My 14-year-old son, Ben, loves to cook. He enjoys grilling, creating his own spice mixes, baking cookies for his class, and making meals when we have guests over for dinner. One of his favorites is salty sweet fleur de sel caramels — from Ina Garten’s cookbook How Easy Is That? As Garten puts it, caramels are “a perfect candy happy ending” to a delicious meal. Because of the high heat involved, I used to help, acting as Ben’s sous-chef. After watching the sugar change color and consistency, I began to wonder what’s going on. So I did some reading and learned that caramels provide all kinds of lessons about cooking, chemistry, and raising children.
The first step in making the candy is caramelization, a remarkable transformation. The sugar darkens from white to pale amber to golden brown. Crystal sugar has no smell at all, but liquid sugar has a complex bouquet —and the flavor develops from simple and sweet to richly complex and nutty. It’s so gradual it’s hard to see the changes moment to moment. Yet what we end up with is so different from what we started with. I can’t help but think the same is true of children.
What’s happening exactly? As sugar is heated, hundreds of new chemicals are produced. Some are volatile — they vaporize — so we can smell them. Some are responsible for the flavors we associate with caramels — nutty, buttery, toasty, even fruity. And some make new connections with one another, forming molecules with names like caramelans, caramelens, and caramelins (I’m not making this up).
While Ben and I caramelize the sugar, we also heat cream, butter, and salt in a separate pot. Then we combine the two mixtures, going slowly so the contents don’t bubble over and nothing (and no one) gets burned. At first, I did this step for Ben. Later, I hovered nervously as he poured the hot liquid himself, his sleeve sweeping precariously over the flame. Now he tells me he knows what he’s doing.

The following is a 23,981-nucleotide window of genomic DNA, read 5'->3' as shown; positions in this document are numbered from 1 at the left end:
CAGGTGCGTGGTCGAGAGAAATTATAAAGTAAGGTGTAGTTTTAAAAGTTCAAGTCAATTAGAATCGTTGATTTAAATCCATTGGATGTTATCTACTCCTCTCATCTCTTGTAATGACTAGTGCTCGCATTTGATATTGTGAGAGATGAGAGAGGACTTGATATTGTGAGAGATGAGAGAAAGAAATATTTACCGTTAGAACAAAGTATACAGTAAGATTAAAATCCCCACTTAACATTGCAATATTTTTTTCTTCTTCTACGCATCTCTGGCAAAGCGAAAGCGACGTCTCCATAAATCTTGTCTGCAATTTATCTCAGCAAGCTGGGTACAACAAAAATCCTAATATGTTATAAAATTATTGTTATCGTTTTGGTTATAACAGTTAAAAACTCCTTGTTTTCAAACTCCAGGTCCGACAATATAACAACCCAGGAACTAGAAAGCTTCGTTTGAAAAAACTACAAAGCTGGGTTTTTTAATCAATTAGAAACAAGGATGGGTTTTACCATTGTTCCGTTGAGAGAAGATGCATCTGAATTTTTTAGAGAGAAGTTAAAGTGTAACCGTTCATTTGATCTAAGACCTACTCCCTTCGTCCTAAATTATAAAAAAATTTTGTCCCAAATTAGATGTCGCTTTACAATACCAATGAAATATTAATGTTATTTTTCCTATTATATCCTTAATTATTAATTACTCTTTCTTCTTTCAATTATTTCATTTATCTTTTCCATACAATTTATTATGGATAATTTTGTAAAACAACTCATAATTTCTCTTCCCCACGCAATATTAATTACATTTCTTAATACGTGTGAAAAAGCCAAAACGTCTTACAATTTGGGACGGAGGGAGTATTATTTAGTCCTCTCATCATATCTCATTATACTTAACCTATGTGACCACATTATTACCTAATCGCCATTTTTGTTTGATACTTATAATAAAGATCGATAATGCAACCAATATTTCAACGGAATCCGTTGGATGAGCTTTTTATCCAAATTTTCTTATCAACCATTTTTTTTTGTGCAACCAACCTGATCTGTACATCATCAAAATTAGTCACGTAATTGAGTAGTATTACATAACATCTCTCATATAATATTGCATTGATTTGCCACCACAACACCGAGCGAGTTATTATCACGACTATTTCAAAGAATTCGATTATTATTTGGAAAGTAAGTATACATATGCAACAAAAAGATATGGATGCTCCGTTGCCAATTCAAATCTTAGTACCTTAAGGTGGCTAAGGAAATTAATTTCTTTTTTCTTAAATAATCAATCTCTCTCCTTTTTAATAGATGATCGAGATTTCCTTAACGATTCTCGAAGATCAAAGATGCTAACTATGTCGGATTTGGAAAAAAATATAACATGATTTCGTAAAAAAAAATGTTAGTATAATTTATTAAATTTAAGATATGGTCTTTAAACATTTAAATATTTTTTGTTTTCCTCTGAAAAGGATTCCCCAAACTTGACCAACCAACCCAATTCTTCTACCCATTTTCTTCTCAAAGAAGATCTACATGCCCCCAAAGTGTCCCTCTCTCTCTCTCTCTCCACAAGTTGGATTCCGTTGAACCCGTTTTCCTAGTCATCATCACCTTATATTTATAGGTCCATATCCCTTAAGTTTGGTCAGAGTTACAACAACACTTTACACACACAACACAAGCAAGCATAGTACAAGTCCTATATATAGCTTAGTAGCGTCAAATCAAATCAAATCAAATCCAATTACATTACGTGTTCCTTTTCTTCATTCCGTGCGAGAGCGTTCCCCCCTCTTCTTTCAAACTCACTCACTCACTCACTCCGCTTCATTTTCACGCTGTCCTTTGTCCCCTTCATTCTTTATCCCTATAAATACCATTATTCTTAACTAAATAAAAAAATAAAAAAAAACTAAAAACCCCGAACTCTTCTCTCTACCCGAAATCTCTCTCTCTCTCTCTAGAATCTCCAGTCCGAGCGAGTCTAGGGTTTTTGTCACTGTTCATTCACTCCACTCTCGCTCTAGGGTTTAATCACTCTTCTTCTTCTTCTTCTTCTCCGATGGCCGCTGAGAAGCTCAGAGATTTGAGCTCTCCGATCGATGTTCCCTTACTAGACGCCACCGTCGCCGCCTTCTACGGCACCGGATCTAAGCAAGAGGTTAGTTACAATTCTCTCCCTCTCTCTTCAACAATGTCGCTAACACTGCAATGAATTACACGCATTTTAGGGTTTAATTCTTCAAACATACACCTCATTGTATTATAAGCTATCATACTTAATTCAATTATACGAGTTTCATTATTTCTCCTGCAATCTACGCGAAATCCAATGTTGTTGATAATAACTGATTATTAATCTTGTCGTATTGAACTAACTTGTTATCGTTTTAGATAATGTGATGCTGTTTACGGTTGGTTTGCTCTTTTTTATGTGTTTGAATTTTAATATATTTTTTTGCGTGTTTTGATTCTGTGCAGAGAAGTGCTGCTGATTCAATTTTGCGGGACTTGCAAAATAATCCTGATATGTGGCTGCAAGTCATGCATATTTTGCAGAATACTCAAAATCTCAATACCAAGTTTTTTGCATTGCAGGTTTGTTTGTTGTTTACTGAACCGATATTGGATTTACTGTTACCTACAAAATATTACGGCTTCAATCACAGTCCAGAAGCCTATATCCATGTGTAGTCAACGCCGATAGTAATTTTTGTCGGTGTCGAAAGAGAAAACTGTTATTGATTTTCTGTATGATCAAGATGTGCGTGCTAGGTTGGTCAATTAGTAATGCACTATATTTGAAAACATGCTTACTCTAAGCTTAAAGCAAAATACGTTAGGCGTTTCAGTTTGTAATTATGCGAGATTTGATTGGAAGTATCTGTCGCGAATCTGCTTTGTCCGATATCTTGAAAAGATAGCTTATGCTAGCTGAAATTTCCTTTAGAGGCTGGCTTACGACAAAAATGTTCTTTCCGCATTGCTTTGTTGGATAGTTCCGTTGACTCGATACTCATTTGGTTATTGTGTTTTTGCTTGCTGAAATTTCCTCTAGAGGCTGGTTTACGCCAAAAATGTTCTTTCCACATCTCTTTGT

When the contents of the two pots merge, a second seemingly magical transformation occurs. The molecules in the sugar mixture combine with proteins in the cream and butter. As in the caramelization process, hundreds of new chemicals are produced. It’s what’s known as the Maillard reaction — which is not one chemical reaction, but many. We continue to heat the concoction until it reaches a key temperature — 248 degrees — on our candy thermometer. If we stop too early, the consistency isn’t right. If we let it go too long, the candy burns. We can’t see the molecules doing their thing — the thermometer gives us a window on the chemical process happening right under our noses.
Making caramels with Ben — or cooking anything, for that matter — is all about chemistry. Surprisingly, chemists don’t fully understand all the chemical reactions that take place during caramelization or the Maillard reaction. As with any chemical reaction, atoms are not changed, but atoms that make up molecules change partners. This is the essence of chemical reactions and cooking — old bonds break and new ones form.
Ben makes caramels by himself now. He no longer needs my help. In many ways, he’s been transformed through cooking — from a child needing guidance to an independent young man who can navigate his own way through a recipe and the kitchen (and elsewhere). I’ve changed, too, not just in recognizing the close connection between cooking and chemistry, but also in being willing and ready (almost) to let Ben learn and explore on his own — which feels, to me, both sweet and salty.
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